Case Studies

Fly-tipping intervention grant scheme

by Mark Rowe

The Department for Environment, Food & Rural Affairs (Defra) has announced some 26 councils are getting grants towards tackling fly-tipping, typically by using video surveillance.

Defra Recycling Minister, Robbie Moore said: “Fly-tipping is a brazen attack on communities, nature and our environment. It can create danger for wildlife as well as people and I am determined the harm done by cynical criminals doesn’t go unpunished. We have increased the maximum penalty councils can issue for these offences, made sure money from those fines goes back into more enforcement and clean up, and now we are giving councils a further £1m boost.

“Our previous funding has achieved significant reductions in fly-tipping across many parts of England – which is why we will build on our successes and ensure councils have more resources to carry on the fight.”

The grants – totalling a combined £994,547, meaning a council usually will get about £50k – announced last week follow almost £1.2m allocated since 2022 across 32 other councils. A National Fly-tipping Prevention Group is working on a new fly-tipping toolkit, to offer guidance on how councils and others can present cases to court, set up and run local partnerships to tackle fly-tipping and raise awareness of the household and business waste duty of care.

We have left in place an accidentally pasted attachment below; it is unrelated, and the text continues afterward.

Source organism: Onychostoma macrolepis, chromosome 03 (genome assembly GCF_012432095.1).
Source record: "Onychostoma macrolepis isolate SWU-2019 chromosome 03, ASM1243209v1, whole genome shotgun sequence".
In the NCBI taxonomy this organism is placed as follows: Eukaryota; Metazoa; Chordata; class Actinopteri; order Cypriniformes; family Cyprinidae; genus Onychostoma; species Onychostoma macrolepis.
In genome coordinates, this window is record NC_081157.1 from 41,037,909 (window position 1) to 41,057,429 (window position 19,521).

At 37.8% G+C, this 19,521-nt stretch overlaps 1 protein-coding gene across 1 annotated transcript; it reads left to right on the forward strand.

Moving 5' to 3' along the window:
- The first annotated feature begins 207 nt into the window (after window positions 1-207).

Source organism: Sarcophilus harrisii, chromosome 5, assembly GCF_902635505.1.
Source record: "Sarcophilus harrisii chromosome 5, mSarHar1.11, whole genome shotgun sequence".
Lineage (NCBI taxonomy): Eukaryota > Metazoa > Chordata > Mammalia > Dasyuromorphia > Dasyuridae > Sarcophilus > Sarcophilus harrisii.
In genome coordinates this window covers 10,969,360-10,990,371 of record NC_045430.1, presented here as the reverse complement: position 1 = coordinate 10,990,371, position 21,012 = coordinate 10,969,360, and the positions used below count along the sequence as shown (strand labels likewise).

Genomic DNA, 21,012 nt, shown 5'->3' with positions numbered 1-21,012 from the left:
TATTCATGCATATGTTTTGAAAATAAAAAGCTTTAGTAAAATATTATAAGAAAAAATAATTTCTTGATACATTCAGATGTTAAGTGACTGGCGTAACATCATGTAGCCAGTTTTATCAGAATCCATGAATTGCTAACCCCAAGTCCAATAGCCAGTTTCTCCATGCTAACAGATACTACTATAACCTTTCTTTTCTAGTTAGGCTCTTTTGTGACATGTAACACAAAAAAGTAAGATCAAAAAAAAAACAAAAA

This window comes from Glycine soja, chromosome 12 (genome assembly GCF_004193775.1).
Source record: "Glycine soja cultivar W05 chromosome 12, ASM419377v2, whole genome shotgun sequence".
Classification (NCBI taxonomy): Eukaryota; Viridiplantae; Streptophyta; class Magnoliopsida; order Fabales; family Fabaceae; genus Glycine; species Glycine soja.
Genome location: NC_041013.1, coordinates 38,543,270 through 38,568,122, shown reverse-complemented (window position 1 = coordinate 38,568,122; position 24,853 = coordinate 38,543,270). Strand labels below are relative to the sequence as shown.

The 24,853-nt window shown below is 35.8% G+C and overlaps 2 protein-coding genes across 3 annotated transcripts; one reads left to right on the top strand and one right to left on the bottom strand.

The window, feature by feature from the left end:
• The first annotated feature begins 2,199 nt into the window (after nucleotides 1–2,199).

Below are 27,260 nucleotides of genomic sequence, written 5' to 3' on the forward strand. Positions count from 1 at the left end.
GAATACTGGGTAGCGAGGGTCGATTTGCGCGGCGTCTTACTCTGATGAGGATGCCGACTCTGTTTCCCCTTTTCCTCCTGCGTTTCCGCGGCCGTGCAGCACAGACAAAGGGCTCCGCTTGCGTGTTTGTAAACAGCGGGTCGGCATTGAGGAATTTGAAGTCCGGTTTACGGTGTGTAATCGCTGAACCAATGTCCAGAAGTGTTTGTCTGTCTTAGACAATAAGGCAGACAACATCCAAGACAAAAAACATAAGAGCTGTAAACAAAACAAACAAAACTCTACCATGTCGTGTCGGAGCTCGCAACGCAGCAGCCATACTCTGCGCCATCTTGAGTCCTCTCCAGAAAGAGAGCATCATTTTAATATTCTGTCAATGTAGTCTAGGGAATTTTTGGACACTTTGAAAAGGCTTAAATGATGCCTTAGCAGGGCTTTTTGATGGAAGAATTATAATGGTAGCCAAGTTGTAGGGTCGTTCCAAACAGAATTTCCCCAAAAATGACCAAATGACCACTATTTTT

The 26 councils are: Basildon, Blackburn with Darwen, Boston, Cheshire East, City of Wolverhampton, Cotswold District Council, East Riding of Yorkshire, Gateshead; in London, the boroughs of Brent, Hounslow, Merton and Sutton; North Northamptonshire, North Tyneside, North Warwickshire, North Yorkshire, Peterborough City, Redcar and Cleveland, Rochdale, Sefton Metropolitan, Southend-On-Sea, Stoke-on-Trent City, Sunderland City, Swale, Wealden and Wiltshire.

For example Hounslow will be installing CCTV cameras with ANPR (automatic number plate recognition) to identify offenders, while informing residents about correct waste disposal methods; Wolverhampton will introduce further CCTV, signage and AI-enabled SMART cameras, with images captured on the CCTV shared via the council’s ‘Shop a Tipper’ campaign for residents to identify criminals; and Cheshire East Council plans to provide hand-held devices to street enforcement officers for remote working.

Wiltshire Council recently announced mobile CCTV towers to be installed in laybys that have been identified as litter hotspots across the county. Anyone who is caught on video littering in one of these laybys will receive a fixed penalty notice (FPN) of £500; as part of the council’s Don’t Mess with Wiltshire campaign.


For background on fly-tipping visit the Keep Britain Tidy website. The charity is on a recruitment drive for ambassadors on its 70th anniversary. For an example of a council using ‘caught on camera’ footage of fly-tipping suspects, visit the Hull City Council website. See also the Hull website for a recent ‘caught on camera’ case under the Environmental Protection Act 1990.

Photo by Mark Rowe: signage, Greenwich, south east London.

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